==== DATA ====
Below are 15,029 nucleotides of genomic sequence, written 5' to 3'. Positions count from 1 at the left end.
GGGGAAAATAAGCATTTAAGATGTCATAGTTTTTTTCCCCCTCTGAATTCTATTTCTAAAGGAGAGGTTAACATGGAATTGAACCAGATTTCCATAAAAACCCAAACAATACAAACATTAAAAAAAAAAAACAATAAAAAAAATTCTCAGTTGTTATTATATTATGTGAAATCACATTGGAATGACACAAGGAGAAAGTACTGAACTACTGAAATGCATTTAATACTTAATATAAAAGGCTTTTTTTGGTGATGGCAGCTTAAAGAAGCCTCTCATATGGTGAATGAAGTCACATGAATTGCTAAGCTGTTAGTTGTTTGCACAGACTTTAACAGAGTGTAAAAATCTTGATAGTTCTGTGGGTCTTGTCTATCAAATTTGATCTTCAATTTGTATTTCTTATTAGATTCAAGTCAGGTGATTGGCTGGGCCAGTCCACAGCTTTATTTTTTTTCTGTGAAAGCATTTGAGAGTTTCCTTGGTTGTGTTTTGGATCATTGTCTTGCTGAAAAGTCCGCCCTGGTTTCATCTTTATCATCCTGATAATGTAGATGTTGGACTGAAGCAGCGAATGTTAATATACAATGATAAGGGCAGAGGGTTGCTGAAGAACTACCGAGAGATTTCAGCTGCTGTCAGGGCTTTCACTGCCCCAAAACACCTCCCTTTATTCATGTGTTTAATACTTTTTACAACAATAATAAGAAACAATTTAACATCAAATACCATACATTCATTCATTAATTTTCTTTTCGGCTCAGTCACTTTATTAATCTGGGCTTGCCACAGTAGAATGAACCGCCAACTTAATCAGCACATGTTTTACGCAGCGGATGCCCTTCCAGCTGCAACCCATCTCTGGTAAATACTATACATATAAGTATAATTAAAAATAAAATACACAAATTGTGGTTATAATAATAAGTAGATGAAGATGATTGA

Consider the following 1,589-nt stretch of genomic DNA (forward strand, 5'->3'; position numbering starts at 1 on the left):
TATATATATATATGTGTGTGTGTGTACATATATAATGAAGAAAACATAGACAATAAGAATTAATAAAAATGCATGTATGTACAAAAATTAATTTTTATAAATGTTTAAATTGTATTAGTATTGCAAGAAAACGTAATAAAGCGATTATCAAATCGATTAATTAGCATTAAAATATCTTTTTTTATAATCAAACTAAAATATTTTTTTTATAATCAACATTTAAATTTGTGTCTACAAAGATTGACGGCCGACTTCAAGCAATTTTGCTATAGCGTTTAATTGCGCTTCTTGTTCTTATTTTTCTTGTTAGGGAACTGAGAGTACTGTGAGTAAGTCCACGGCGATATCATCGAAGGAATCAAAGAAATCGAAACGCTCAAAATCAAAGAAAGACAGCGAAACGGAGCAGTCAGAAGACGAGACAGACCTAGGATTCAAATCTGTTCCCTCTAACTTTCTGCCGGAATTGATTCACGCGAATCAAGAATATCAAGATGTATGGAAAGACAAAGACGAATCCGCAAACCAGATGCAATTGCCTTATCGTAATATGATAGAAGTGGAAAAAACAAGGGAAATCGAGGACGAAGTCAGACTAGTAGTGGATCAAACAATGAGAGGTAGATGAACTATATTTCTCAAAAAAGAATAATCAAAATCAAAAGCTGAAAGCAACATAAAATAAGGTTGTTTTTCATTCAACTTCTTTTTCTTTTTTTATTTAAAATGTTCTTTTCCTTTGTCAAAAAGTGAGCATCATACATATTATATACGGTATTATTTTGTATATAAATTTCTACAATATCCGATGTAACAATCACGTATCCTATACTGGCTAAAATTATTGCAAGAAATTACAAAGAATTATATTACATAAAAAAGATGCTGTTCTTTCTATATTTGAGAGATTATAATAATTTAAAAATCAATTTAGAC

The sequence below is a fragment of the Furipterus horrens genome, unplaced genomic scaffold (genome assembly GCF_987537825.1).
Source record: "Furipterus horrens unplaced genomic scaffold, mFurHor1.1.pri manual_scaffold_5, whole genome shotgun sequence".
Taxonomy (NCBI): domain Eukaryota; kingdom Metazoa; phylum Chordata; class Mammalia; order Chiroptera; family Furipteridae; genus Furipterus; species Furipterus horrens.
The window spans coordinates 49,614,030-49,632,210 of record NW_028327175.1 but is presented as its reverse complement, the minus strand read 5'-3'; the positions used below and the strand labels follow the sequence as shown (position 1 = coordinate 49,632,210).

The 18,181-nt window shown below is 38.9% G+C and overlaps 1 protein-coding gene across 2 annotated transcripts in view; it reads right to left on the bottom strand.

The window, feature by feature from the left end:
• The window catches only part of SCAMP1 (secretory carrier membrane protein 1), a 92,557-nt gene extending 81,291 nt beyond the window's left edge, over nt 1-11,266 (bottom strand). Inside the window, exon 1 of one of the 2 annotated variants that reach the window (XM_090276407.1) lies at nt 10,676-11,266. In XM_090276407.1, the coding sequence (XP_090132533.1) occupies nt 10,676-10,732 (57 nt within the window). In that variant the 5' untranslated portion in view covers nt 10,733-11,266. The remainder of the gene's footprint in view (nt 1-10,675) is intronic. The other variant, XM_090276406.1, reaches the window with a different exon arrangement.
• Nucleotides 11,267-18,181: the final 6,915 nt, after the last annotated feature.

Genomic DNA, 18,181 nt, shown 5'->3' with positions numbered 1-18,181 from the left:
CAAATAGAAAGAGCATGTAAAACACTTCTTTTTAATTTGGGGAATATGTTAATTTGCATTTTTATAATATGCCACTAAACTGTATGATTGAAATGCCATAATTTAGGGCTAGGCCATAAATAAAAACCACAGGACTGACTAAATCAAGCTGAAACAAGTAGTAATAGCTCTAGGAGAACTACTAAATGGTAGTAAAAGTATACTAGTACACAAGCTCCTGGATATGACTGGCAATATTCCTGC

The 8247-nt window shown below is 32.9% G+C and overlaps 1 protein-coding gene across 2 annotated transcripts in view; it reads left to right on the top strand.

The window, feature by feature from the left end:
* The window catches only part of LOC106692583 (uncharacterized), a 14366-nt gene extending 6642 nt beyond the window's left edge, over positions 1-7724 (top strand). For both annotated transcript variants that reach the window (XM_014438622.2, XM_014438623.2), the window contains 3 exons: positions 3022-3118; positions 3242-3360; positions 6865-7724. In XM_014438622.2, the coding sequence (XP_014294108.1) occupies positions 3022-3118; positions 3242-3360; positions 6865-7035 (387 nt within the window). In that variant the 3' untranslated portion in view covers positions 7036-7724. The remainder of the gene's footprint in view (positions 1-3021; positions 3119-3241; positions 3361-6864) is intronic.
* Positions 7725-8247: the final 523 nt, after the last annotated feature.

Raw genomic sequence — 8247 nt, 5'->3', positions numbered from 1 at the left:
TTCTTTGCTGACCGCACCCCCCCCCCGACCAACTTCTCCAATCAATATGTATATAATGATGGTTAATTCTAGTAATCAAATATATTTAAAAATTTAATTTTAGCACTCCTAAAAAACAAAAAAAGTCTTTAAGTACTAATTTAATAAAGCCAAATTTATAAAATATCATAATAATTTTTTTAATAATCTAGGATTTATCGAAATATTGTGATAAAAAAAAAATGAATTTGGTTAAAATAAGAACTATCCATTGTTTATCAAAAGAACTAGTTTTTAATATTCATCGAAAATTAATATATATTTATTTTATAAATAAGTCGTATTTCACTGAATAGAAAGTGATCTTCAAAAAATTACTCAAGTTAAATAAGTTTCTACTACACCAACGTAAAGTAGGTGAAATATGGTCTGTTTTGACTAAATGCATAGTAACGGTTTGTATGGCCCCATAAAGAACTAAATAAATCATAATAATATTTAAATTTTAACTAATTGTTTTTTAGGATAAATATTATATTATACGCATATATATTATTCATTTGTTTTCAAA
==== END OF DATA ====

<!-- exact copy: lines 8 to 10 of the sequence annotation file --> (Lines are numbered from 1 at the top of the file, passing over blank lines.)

The window spans coordinates 49,614,030-49,632,210 of record NW_028327175.1 but is presented as its reverse complement, the minus strand read 5'-3'; the positions used below and the strand labels follow the sequence as shown (position 1 = coordinate 49,632,210).

The 18,181-nt window shown below is 38.9% G+C and overlaps 1 protein-coding gene across 2 annotated transcripts in view; it reads right to left on the bottom strand.

The window, feature by feature from the left end: